“I had been contributing to my college alumni magazine during my undergraduate studies, producing picture stories much influenced by what I had been seeing in Life. I wasn’t studying photography; it was Modern European History. Life’s Boston Bureau Chief saw my work in the magazine and recommended me to New York for an assignment, but I was turned down. My break came in the year of my graduation, 1956. A tanker ran aground in Cape Cod and I was given the chance of getting the pictures, which ultimately led me back to New York and a start at Life Magazine.”
“My earliest influences had been a book titled “Fritz Henle and His Rollei.” I was also much impressed by the renowned Herald Tribune photographer Nat Fein, who won a Pulitzer Prize for his photograph of the farewell ceremony for baseball legend, Babe Ruth, in 1947. For a newspaper photographer of his day, Fein put great store in avoiding the use of fill-in flash. It’s a facet of my photography today that I try always to work with available light. In rare cases where that’s impossible, I’ll go whole hog and use large flash systems to control the lighting and make it resemble natural light as much as possible. Then I worked with black and white images and still do so today, predominantly using a Nikon F3, a 35mm PC Nikkor lens or a Micro Nikkor 60mm.”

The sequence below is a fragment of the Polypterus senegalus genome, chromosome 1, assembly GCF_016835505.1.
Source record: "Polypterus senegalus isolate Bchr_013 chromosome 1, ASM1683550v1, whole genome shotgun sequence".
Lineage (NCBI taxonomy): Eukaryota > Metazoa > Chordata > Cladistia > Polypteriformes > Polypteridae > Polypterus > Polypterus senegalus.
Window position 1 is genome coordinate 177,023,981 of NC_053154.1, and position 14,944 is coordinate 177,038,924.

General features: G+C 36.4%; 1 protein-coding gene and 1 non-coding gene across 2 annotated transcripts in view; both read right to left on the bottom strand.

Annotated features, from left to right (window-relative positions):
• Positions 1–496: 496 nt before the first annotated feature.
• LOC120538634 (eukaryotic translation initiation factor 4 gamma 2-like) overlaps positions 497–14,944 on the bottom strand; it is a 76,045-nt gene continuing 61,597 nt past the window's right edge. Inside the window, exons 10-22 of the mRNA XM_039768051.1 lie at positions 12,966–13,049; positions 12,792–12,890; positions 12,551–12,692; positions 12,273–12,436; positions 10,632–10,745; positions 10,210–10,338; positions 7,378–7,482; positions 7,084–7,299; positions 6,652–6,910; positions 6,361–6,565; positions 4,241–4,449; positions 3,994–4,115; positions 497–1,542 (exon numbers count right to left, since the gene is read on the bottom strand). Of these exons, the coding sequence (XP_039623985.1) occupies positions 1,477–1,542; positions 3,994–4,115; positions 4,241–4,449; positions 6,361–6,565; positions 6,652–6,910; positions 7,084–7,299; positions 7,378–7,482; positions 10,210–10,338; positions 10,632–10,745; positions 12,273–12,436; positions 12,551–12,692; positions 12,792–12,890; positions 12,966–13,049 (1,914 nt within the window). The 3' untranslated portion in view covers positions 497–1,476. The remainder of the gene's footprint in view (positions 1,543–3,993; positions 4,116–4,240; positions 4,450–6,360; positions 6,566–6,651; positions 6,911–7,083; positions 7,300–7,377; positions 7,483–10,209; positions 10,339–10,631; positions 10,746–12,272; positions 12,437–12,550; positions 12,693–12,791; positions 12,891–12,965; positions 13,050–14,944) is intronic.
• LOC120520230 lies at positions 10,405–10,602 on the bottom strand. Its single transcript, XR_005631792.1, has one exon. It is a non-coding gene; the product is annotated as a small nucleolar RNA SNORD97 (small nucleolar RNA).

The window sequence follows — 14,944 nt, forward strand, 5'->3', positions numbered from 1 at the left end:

The mid-1950’s in America was a time of real boom, economic expansion and renewal. Gone were the shadows of the Second World War and Korea. General Dwight Eisenhower was occupying the White House, but it was the age of Bill Haley & The Comets and rock ‘n roll. The television Sunlight Soap operas were getting up a head of steam. Yet, in what seemed like another world, Hungary was being overrun by the Soviets and the Suez Canal was the centre of an International crisis. What was the strength of the then twenty year-old magazine like Life?
“When Life Magazine was introduced in 1936, it was able to take advantage of new technology just then developed by the RR Donnelley Company, America’s largest printing entity. Donnelley had developed a way to dry ink quickly when printing on coated paper stock, -a necessity for the massive print runs of a weekly news-in-pictures magazine. Henry Luce, Life’s founder, was 38 when the magazine started and his staff was much younger. Luce brought his experience of creating strong picture portfolios of American business in Fortune magazine. There he had used pictures that did more than illustrate written stories. They had shown facts clearly and powerfully. Through Luce’s strong intellectual curiosity and his team of young editors and photographers, Life set the visual standards for a quality pictorial magazine. By the mid 1950s Life had gained the ability to reproduce colour on short deadlines that enabled a new dimension to be added to the long-standing strong black and white tradition.”